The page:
It just keeps on popping up! Thanks to Jaki-san on IG, I now have even more photos of the “Musubi Kikyou” kamon in use!
I actually lost this 1985 “Kyo Maiko” book to Jaki in a bidding war on YJA….thankfully, she won it and was awesome enough to post the scans for me!
You can view the complete set of scans from the book here.
From this book, we have several sightings. The first is another shot of the Kanikakuni-san ceremony outfit seen in the 1975 book shown in the entry Darari Mystery Mon 3.0.
The next sighting is on a black obi:
She also appears wearing the kikyo mon again in this book. She is the middle maiko in the picture below. It appears from her rice and dove kanzashi that this is a New year’s celebration, probably held at the Gion Kobu Kaburenjo:
This discovery opened the door to finding more pictures of her wearing this mon in the Miyako Odori programs.
According to the programs and other photos, Mamekazu became a maiko sometime between 1982-1983, turned geiko between 1987-1990, and retired between the 1993 and 1994 odori. This means that she was still working after her okiya closed, and Tama okiya took over the mon. Tamakazu, the founder of Tama okiya, opened her yakata in 1987, only two years after this book was published. In fact, there is a photo below of Mamekazu as a senior maiko in 1987, so one wonders how the fact that her okiya closed that year affected her career.
I wonder if her erikae ceremony to become geiko was pushed up because of her okiya closing, or if perhaps they were waiting for her to graduate before closing their doors. She may very well have been the last maiko and/or geiko from the okiya which owned this mon! Looking at the odori programs, I have not been able to find any other maiko during those years with this mon, although I shall certainly keep trying. I suppose we will have to wait until the rest of the 1980s odori programs are scanned to find out!
Another interesting theory, proposed by Vatemia on flickr, is that there is also a connection between Tama’s and this mystery okiya’s naming tradition for their girls. Both the unknown okiya and Tama use the “Mame-” prefix as a naming tradition, it would seem, with Tama using both the kana and kanji, while we have only seen the kanji for the unknown okiya so far. This is only speculation, but it is true that Tama’s founder, Tamakazu 玉一 named her okiya Tama 多麻 although it has a different meaning and kanji. So perhaps, she adopted the previous okiya’s naming system for her own? (By the way, in case you were wondering, Tamakazu was originally from an entirely separate okiya, as we have photos of her as a maiko wearing a three–oak-leaf mon. You can see it clearly on the shoulder of her hikizuri here.)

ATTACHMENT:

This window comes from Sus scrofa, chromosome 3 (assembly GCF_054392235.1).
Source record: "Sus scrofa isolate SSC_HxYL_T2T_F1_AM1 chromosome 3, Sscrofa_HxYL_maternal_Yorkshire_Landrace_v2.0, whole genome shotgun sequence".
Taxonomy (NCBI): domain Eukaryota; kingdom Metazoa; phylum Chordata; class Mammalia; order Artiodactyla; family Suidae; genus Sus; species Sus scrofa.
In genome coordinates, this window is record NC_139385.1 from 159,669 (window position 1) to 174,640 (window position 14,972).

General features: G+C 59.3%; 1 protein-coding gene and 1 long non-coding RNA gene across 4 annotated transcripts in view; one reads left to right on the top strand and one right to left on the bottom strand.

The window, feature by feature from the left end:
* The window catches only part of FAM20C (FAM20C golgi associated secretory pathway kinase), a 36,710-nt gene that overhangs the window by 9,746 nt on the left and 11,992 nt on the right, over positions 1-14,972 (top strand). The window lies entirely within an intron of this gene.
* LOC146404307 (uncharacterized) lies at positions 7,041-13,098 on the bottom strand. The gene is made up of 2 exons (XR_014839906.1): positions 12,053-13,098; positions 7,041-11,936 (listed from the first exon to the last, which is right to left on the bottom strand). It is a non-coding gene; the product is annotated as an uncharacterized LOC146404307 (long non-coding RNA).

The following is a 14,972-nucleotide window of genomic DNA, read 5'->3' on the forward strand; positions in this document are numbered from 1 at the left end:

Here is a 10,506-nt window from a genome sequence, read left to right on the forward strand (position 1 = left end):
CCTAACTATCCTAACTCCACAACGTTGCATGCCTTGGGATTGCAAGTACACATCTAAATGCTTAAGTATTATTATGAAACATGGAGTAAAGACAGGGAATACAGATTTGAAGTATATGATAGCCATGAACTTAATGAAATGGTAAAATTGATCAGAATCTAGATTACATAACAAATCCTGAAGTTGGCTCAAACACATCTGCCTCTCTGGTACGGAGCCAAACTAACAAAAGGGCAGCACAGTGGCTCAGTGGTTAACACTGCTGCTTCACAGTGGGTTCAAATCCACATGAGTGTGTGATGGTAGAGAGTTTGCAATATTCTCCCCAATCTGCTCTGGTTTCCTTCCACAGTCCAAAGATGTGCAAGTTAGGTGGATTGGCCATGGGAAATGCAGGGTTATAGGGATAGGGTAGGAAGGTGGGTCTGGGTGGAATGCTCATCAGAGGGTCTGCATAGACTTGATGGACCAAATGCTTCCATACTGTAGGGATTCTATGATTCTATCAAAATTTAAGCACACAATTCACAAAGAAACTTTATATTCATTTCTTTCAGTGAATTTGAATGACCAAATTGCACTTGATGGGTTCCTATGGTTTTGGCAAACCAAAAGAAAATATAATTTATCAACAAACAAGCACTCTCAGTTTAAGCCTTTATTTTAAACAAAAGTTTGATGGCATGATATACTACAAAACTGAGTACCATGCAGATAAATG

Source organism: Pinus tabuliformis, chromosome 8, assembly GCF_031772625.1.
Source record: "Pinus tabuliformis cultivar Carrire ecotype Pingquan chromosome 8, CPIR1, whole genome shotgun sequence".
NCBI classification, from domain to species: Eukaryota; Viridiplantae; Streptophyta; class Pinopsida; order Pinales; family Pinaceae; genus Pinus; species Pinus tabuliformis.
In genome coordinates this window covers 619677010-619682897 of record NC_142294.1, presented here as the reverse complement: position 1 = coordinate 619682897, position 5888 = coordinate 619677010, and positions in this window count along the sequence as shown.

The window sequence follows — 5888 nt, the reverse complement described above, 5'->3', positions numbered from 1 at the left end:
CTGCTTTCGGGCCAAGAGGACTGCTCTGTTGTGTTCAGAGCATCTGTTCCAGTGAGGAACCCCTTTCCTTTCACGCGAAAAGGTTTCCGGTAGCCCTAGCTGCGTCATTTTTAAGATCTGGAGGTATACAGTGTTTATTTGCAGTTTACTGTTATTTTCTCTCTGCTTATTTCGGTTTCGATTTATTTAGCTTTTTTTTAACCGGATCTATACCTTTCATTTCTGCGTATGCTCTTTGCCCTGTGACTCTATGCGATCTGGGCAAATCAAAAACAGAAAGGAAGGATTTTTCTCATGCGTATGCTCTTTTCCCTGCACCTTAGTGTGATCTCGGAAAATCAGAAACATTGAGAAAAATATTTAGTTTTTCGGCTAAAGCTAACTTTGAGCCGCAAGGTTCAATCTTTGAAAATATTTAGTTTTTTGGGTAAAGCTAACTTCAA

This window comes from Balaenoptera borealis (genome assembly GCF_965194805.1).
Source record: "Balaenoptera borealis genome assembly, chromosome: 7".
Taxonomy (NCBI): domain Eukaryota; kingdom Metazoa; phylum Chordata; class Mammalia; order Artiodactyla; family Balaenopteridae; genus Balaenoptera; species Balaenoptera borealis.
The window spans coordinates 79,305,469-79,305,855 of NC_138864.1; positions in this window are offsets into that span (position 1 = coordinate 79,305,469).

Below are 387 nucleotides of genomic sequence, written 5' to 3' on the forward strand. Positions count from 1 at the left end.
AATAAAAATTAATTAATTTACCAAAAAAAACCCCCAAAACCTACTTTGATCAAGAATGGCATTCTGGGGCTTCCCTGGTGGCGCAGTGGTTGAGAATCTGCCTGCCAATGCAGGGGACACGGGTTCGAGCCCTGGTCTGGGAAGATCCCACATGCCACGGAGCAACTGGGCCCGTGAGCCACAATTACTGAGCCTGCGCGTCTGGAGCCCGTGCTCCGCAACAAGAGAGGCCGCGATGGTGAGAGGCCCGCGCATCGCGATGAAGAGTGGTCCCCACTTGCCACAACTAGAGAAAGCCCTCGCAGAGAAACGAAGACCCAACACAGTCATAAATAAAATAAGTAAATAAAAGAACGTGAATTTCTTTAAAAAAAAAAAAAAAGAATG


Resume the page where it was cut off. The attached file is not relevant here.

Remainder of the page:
Here she is in the 1983 Miyako Odori, with junior collar and unpainted top lip, meaning she is in her first year (all odori program images uploaded by kofuji on flickr):
In the 1986 Miyako Odori:
You can see her as a geiko in the 1990 program:
In the 1992 program:
As well as the 1993 program:
Mamekazu does no appear in the 1994 program however, so we know that she retired between the 1993 and 1994 odori seasons.
What’s interesting is that Mamekazu was a contemporary of another lady I’ve been researching…Katsuyoshi. In fact, Katsuyoshi also appears in this book:
Here is a picture of Mamekazu in the same 1987 Bacchus magazine that shows Katsuyoshi wearing my maiko hikizuri. I’m slowly but surely attempting to translate the text below her. If anyone can help out with that, it would be most appreciated!
So, to summarize, we have more sightings, and finally the name and picture of a maiko who belonged to this mysterious okiya! Hopefully, this will open new doors to finally figuring out the name of her okiya, as well as the circumstances surrounding its closing and Tama’s use of its mon. The mystery continues!